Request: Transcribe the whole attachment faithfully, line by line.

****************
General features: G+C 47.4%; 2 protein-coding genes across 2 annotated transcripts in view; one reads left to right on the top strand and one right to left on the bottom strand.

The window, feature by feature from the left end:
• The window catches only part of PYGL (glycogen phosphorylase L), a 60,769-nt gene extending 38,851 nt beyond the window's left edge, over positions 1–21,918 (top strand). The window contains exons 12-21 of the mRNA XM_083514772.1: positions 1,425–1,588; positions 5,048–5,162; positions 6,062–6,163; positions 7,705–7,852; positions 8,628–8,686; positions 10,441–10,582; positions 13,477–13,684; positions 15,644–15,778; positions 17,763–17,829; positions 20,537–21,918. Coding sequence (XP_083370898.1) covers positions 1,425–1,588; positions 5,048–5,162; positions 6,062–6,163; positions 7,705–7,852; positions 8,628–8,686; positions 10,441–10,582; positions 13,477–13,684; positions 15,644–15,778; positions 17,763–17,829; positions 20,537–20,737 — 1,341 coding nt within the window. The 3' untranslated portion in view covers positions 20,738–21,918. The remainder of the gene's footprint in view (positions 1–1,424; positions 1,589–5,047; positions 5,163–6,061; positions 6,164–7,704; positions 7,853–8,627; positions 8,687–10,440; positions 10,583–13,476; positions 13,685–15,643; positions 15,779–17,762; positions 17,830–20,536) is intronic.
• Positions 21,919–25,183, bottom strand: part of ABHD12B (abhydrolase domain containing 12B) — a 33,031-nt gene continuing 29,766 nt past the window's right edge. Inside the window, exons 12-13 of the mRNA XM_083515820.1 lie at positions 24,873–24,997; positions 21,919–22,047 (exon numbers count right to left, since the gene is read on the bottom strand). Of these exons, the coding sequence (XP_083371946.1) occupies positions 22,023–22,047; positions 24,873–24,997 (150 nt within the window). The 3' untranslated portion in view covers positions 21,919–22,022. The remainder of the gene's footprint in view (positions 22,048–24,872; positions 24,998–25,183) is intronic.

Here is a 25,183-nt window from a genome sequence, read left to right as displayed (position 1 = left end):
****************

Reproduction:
General features: G+C 47.4%; 2 protein-coding genes across 2 annotated transcripts in view; one reads left to right on the top strand and one right to left on the bottom strand.

The window, feature by feature from the left end:
• The window catches only part of PYGL (glycogen phosphorylase L), a 60,769-nt gene extending 38,851 nt beyond the window's left edge, over positions 1–21,918 (top strand). The window contains exons 12-21 of the mRNA XM_083514772.1: positions 1,425–1,588; positions 5,048–5,162; positions 6,062–6,163; positions 7,705–7,852; positions 8,628–8,686; positions 10,441–10,582; positions 13,477–13,684; positions 15,644–15,778; positions 17,763–17,829; positions 20,537–21,918. Coding sequence (XP_083370898.1) covers positions 1,425–1,588; positions 5,048–5,162; positions 6,062–6,163; positions 7,705–7,852; positions 8,628–8,686; positions 10,441–10,582; positions 13,477–13,684; positions 15,644–15,778; positions 17,763–17,829; positions 20,537–20,737 — 1,341 coding nt within the window. The 3' untranslated portion in view covers positions 20,738–21,918. The remainder of the gene's footprint in view (positions 1–1,424; positions 1,589–5,047; positions 5,163–6,061; positions 6,164–7,704; positions 7,853–8,627; positions 8,687–10,440; positions 10,583–13,476; positions 13,685–15,643; positions 15,779–17,762; positions 17,830–20,536) is intronic.
• Positions 21,919–25,183, bottom strand: part of ABHD12B (abhydrolase domain containing 12B) — a 33,031-nt gene continuing 29,766 nt past the window's right edge. Inside the window, exons 12-13 of the mRNA XM_083515820.1 lie at positions 24,873–24,997; positions 21,919–22,047 (exon numbers count right to left, since the gene is read on the bottom strand). Of these exons, the coding sequence (XP_083371946.1) occupies positions 22,023–22,047; positions 24,873–24,997 (150 nt within the window). The 3' untranslated portion in view covers positions 21,919–22,022. The remainder of the gene's footprint in view (positions 22,048–24,872; positions 24,998–25,183) is intronic.

Here is a 25,183-nt window from a genome sequence, read left to right as displayed (position 1 = left end):